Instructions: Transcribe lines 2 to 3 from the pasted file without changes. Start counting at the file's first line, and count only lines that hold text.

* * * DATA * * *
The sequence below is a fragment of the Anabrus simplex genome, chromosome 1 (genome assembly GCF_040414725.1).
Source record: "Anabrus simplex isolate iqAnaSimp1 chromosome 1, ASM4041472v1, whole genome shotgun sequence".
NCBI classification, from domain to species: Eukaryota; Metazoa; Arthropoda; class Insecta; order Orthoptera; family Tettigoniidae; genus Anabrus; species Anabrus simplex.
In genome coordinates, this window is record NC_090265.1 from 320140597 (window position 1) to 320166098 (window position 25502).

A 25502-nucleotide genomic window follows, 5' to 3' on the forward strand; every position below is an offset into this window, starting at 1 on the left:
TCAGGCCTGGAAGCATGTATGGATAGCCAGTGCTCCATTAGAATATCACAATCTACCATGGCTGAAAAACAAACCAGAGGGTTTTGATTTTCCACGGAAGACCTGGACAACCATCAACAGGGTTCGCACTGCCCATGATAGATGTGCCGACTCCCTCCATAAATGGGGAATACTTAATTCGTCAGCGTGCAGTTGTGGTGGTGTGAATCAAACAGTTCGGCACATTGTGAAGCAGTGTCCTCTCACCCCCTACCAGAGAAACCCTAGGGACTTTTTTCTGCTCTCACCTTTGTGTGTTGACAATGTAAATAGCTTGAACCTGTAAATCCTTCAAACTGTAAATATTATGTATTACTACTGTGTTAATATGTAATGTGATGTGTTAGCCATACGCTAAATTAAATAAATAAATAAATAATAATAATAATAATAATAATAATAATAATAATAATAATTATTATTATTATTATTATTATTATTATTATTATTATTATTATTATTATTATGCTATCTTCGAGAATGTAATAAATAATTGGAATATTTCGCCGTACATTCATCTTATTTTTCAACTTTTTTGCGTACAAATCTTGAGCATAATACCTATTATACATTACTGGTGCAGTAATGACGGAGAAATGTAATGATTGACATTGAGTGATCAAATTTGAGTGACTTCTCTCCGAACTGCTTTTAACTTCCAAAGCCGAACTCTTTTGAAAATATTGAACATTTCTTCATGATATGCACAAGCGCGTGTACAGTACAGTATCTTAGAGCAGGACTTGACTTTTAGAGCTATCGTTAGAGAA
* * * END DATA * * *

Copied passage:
Source record: "Anabrus simplex isolate iqAnaSimp1 chromosome 1, ASM4041472v1, whole genome shotgun sequence".
NCBI classification, from domain to species: Eukaryota; Metazoa; Arthropoda; class Insecta; order Orthoptera; family Tettigoniidae; genus Anabrus; species Anabrus simplex.